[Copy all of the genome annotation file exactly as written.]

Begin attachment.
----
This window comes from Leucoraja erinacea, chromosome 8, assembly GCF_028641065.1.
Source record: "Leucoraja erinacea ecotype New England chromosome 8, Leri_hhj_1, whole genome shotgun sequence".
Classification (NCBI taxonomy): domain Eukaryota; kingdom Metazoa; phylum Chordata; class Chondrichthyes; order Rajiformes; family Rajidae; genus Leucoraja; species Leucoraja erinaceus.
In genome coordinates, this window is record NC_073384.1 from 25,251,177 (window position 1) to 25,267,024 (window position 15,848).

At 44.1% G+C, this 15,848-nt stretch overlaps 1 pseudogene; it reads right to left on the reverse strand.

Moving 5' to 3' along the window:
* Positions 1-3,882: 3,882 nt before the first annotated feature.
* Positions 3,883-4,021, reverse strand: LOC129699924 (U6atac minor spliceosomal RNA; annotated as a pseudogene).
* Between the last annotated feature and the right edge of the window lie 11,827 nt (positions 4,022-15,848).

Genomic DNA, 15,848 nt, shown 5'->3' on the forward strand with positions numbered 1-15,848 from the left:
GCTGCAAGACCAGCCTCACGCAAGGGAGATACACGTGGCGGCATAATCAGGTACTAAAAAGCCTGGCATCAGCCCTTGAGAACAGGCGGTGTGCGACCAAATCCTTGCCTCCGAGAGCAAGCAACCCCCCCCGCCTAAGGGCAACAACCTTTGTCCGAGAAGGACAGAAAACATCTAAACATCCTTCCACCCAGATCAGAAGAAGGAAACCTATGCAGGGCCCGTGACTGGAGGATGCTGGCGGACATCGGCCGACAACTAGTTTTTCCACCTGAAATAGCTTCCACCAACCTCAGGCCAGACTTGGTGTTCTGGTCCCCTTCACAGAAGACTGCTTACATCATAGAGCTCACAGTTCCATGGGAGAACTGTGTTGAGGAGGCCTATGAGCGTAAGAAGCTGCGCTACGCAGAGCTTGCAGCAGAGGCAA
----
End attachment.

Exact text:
This window comes from Leucoraja erinacea, chromosome 8, assembly GCF_028641065.1.
Source record: "Leucoraja erinacea ecotype New England chromosome 8, Leri_hhj_1, whole genome shotgun sequence".
Classification (NCBI taxonomy): domain Eukaryota; kingdom Metazoa; phylum Chordata; class Chondrichthyes; order Rajiformes; family Rajidae; genus Leucoraja; species Leucoraja erinaceus.
In genome coordinates, this window is record NC_073384.1 from 25,251,177 (window position 1) to 25,267,024 (window position 15,848).

At 44.1% G+C, this 15,848-nt stretch overlaps 1 pseudogene; it reads right to left on the reverse strand.

Moving 5' to 3' along the window:
* Positions 1-3,882: 3,882 nt before the first annotated feature.
* Positions 3,883-4,021, reverse strand: LOC129699924 (U6atac minor spliceosomal RNA; annotated as a pseudogene).
* Between the last annotated feature and the right edge of the window lie 11,827 nt (positions 4,022-15,848).

Genomic DNA, 15,848 nt, shown 5'->3' on the forward strand with positions numbered 1-15,848 from the left:
GCTGCAAGACCAGCCTCACGCAAGGGAGATACACGTGGCGGCATAATCAGGTACTAAAAAGCCTGGCATCAGCCCTTGAGAACAGGCGGTGTGCGACCAAATCCTTGCCTCCGAGAGCAAGCAACCCCCCCCGCCTAAGGGCAACAACCTTTGTCCGAGAAGGACAGAAAACATCTAAACATCCTTCCACCCAGATCAGAAGAAGGAAACCTATGCAGGGCCCGTGACTGGAGGATGCTGGCGGACATCGGCCGACAACTAGTTTTTCCACCTGAAATAGCTTCCACCAACCTCAGGCCAGACTTGGTGTTCTGGTCCCCTTCACAGAAGACTGCTTACATCATAGAGCTCACAGTTCCATGGGAGAACTGTGTTGAGGAGGCCTATGAGCGTAAGAAGCTGCGCTACGCAGAGCTTGCAGCAGAGGCAA